What Motivates You?
In order to be creative, you need to be motivated. There are many things that motivate different people.
From my experience, engineers are motivated mostly by success. Success in the form of “I did it!” When I owned my software company and 30 employees, it was surprising how different each person’s motivations were.The software and electrical engineers were motivated by making it work. The admin staff was motivated by “organization.” The sales team by far was motivated by money.
Money isn’t a bad motivator. It’s easily measured. It was more quantitative and less qualitative. It is much easier to develop programs to motivate salespeople than engineers.
When you look at your own innovation, you need to consider what motivates you. Is it fame? Do you want to be famous for creating the next killer app? Is it just because you can? Or, is it money, wealth that motivates you.
For me, the difficulty with innovation was always understanding my motivation. For decades I never worried about money. It never motivated me. I built the computer systems for the disabled first, because I really got excited when I was able to help someone. My second motivation was because I could. Building something no else had before then seeing it work, really motivated me.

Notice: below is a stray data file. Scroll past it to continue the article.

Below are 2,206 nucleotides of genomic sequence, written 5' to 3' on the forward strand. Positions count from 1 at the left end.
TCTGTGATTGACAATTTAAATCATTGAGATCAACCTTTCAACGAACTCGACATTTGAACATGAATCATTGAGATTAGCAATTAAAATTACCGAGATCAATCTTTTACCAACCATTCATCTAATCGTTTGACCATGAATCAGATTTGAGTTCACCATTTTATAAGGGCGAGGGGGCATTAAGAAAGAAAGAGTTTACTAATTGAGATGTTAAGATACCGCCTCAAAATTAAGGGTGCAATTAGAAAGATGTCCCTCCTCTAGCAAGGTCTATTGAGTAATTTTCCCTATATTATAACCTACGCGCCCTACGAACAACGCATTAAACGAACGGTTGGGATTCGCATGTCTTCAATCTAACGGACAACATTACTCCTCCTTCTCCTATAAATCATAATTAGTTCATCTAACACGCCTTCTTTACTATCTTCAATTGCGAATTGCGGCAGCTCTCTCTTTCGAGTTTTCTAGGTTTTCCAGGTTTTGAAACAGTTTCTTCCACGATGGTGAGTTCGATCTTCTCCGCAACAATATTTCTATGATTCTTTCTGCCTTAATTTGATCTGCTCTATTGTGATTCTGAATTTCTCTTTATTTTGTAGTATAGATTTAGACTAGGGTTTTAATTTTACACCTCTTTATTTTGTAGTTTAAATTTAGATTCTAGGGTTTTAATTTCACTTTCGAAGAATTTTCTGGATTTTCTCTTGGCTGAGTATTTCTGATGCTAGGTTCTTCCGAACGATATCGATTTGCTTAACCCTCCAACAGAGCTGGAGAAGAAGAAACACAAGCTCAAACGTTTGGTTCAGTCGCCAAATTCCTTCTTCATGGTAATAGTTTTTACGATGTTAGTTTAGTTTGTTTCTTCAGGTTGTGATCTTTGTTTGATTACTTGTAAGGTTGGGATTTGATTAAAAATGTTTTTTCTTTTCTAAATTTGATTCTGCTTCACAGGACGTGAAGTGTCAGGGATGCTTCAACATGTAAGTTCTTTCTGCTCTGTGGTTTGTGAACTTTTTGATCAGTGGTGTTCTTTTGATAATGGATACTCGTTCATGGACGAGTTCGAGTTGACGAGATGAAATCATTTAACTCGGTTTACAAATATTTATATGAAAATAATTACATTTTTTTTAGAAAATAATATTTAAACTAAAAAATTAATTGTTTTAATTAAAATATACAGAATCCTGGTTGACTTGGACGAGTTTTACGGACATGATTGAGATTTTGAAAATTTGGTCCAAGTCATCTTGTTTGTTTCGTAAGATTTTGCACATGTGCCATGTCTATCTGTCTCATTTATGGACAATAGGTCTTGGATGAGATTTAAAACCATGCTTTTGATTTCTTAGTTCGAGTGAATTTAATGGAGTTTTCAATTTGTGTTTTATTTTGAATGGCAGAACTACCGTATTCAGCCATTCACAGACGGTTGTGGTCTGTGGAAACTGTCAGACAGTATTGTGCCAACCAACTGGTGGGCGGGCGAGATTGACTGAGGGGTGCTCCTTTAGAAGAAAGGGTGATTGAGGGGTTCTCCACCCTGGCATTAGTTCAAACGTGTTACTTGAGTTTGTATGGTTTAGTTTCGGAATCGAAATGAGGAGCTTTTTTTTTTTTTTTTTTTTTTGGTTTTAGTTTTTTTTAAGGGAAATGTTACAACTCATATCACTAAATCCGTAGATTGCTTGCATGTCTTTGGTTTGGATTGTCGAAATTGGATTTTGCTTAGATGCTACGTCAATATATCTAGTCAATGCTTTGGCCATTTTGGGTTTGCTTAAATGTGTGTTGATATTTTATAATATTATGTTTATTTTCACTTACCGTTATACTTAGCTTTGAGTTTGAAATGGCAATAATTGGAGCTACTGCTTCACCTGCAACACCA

While helping people and doing things no one else has done before as they say, doesn’t pay the bills. Until I realize that for innovation to survive, the innovator needs to survive. It took about 20 years for me to understand this and slightly shift the way I looked at the rewards for innovation. I slowly included compensation to my motivation mix.
Now that I have motivation in balance, I can innovate and not have the stress of financial worries which would otherwise destroy my ability to innovate.
Grab your pen and pad and turn on your brain (and your emotions). It’s time to be honest with yourself. You don’t need to show this to anyone and I promise, I won’t look.
In a recent survey of several large companies, management was asked what they thought was the top five motivators for their employees. Then, the employees were asked to list their top 5 motivators.
Rank your responses to questions 1 through 5, plus be sure to fill in the “Other” space with your most important motivator.
How different were your answers when compared to a typical employer. What did you write under “Other”? How would you rank that answer when added to the list of all the answers given above?
Remember to keep this in mind when managing your Team Think!
“You may have to fight a battle more than once to win it.”
Serial Innovator, Keynote Speaker, Trainer, Innovative Thinking
Tags: innovative thinking, creative, creative thinking, Innovation, critical thinking definition, innovation definition, critical thinking skills, creative process